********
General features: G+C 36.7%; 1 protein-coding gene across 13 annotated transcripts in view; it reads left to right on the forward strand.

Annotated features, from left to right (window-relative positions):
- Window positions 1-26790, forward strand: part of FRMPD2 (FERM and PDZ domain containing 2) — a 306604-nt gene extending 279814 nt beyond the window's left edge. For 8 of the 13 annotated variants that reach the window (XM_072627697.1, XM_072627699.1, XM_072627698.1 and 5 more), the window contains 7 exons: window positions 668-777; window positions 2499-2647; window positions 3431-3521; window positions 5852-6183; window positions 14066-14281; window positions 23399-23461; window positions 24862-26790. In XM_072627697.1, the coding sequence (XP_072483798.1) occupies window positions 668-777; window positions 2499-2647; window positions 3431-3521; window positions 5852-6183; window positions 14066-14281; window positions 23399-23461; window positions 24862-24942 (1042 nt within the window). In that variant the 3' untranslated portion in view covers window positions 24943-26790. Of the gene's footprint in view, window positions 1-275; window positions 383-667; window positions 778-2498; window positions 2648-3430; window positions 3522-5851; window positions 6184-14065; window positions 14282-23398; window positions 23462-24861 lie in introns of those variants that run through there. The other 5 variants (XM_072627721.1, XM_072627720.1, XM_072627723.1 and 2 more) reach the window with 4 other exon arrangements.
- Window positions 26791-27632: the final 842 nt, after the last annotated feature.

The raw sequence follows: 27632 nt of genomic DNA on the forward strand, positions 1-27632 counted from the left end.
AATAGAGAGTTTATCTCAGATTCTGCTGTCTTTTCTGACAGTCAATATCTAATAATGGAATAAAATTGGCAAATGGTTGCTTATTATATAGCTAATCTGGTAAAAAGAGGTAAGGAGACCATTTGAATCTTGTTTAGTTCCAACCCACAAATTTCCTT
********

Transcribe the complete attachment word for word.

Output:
General features: G+C 36.7%; 1 protein-coding gene across 13 annotated transcripts in view; it reads left to right on the forward strand.

Annotated features, from left to right (window-relative positions):
- Window positions 1-26790, forward strand: part of FRMPD2 (FERM and PDZ domain containing 2) — a 306604-nt gene extending 279814 nt beyond the window's left edge. For 8 of the 13 annotated variants that reach the window (XM_072627697.1, XM_072627699.1, XM_072627698.1 and 5 more), the window contains 7 exons: window positions 668-777; window positions 2499-2647; window positions 3431-3521; window positions 5852-6183; window positions 14066-14281; window positions 23399-23461; window positions 24862-26790. In XM_072627697.1, the coding sequence (XP_072483798.1) occupies window positions 668-777; window positions 2499-2647; window positions 3431-3521; window positions 5852-6183; window positions 14066-14281; window positions 23399-23461; window positions 24862-24942 (1042 nt within the window). In that variant the 3' untranslated portion in view covers window positions 24943-26790. Of the gene's footprint in view, window positions 1-275; window positions 383-667; window positions 778-2498; window positions 2648-3430; window positions 3522-5851; window positions 6184-14065; window positions 14282-23398; window positions 23462-24861 lie in introns of those variants that run through there. The other 5 variants (XM_072627721.1, XM_072627720.1, XM_072627723.1 and 2 more) reach the window with 4 other exon arrangements.
- Window positions 26791-27632: the final 842 nt, after the last annotated feature.

The raw sequence follows: 27632 nt of genomic DNA on the forward strand, positions 1-27632 counted from the left end.
AATAGAGAGTTTATCTCAGATTCTGCTGTCTTTTCTGACAGTCAATATCTAATAATGGAATAAAATTGGCAAATGGTTGCTTATTATATAGCTAATCTGGTAAAAAGAGGTAAGGAGACCATTTGAATCTTGTTTAGTTCCAACCCACAAATTTCCTT